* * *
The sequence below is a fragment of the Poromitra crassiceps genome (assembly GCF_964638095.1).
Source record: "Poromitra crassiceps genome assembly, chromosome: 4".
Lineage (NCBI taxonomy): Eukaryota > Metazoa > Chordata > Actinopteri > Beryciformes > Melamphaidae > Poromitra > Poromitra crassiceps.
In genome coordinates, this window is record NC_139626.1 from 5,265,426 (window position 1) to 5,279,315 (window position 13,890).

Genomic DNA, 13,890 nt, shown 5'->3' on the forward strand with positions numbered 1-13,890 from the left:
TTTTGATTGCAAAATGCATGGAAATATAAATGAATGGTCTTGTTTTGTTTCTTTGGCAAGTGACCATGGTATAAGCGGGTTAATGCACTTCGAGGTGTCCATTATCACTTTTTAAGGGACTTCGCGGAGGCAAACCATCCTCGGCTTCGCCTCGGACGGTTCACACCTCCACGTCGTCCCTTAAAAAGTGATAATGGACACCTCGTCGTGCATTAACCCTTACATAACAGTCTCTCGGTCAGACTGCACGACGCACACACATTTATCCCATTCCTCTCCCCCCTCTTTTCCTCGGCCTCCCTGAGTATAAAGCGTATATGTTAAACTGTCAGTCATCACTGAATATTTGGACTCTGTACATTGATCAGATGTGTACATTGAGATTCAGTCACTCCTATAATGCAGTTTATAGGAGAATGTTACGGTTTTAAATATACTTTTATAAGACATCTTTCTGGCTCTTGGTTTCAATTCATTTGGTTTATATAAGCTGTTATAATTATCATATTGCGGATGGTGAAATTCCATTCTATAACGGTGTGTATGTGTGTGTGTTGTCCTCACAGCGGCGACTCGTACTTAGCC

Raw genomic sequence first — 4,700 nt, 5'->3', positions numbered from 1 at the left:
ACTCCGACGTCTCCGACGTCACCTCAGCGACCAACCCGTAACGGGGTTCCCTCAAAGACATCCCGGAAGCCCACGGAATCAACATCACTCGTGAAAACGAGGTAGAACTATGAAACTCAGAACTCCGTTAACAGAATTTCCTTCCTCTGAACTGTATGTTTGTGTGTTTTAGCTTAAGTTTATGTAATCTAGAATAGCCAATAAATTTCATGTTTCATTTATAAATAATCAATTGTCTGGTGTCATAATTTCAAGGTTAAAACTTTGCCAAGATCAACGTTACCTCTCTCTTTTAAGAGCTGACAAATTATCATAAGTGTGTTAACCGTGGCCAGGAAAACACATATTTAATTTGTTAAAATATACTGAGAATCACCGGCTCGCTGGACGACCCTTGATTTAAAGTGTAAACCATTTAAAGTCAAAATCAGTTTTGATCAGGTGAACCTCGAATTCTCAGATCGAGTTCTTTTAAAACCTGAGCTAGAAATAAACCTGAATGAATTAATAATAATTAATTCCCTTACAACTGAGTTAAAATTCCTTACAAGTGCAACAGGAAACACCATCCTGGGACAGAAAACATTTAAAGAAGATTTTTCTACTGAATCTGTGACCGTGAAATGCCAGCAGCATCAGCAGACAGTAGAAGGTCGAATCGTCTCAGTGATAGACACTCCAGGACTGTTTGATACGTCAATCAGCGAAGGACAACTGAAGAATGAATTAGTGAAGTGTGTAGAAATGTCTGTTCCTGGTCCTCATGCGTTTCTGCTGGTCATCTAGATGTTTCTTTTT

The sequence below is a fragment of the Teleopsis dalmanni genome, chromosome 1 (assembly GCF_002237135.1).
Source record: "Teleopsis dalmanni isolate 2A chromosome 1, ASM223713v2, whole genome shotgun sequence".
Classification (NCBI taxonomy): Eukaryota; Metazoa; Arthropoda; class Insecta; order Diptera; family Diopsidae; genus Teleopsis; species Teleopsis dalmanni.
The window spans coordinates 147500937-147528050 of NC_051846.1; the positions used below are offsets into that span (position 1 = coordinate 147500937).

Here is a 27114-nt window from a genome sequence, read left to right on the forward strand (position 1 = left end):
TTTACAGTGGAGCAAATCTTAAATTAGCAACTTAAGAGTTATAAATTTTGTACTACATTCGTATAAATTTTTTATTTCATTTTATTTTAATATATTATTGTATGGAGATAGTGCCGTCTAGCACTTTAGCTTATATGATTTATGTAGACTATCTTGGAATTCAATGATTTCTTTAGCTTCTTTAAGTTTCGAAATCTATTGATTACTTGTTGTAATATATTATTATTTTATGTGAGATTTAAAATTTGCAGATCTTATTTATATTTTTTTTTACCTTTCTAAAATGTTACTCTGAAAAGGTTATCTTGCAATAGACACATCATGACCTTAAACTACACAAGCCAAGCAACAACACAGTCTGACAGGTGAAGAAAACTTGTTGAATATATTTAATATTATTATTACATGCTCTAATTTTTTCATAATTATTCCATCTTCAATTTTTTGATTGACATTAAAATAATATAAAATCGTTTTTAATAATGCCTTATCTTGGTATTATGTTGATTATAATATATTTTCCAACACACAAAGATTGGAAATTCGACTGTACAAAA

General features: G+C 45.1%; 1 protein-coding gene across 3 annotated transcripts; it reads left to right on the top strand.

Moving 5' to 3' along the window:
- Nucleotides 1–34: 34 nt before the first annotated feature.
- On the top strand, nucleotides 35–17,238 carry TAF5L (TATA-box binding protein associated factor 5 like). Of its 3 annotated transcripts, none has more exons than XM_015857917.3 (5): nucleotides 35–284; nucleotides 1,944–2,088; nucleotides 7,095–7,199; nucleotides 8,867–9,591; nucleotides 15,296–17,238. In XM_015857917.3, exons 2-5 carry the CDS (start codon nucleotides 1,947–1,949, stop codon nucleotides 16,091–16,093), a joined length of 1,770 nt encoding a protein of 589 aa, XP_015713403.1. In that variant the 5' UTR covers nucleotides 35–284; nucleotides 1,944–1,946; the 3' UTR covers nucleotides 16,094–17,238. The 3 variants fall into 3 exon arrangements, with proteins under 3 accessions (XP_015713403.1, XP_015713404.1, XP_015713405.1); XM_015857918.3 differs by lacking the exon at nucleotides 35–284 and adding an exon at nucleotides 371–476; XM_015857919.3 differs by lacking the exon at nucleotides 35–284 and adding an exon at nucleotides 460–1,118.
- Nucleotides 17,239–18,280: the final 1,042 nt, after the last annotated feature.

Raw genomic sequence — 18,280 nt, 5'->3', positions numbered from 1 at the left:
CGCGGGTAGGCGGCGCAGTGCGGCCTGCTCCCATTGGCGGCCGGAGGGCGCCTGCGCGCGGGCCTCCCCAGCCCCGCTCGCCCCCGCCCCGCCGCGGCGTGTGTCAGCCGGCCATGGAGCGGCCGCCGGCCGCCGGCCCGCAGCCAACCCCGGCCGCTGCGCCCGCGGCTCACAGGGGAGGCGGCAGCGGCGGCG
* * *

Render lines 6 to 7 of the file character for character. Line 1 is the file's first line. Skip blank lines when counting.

TTTTGATTGCAAAATGCATGGAAATATAAATGAATGGTCTTGTTTTGTTTCTTTGGCAAGTGACCATGGTATAAGCGGGTTAATGCACTTCGAGGTGTCCATTATCACTTTTTAAGGGACTTCGCGGAGGCAAACCATCCTCGGCTTCGCCTCGGACGGTTCACACCTCCACGTCGTCCCTTAAAAAGTGATAATGGACACCTCGTCGTGCATTAACCCTTACATAACAGTCTCTCGGTCAGACTGCACGACGCACACACATTTATCCCATTCCTCTCCCCCCTCTTTTCCTCGGCCTCCCTGAGTATAAAGCGTATATGTTAAACTGTCAGTCATCACTGAATATTTGGACTCTGTACATTGATCAGATGTGTACATTGAGATTCAGTCACTCCTATAATGCAGTTTATAGGAGAATGTTACGGTTTTAAATATACTTTTATAAGACATCTTTCTGGCTCTTGGTTTCAATTCATTTGGTTTATATAAGCTGTTATAATTATCATATTGCGGATGGTGAAATTCCATTCTATAACGGTGTGTATGTGTGTGTGTTGTCCTCACAGCGGCGACTCGTACTTAGCC

Raw genomic sequence first — 4,700 nt, 5'->3', positions numbered from 1 at the left: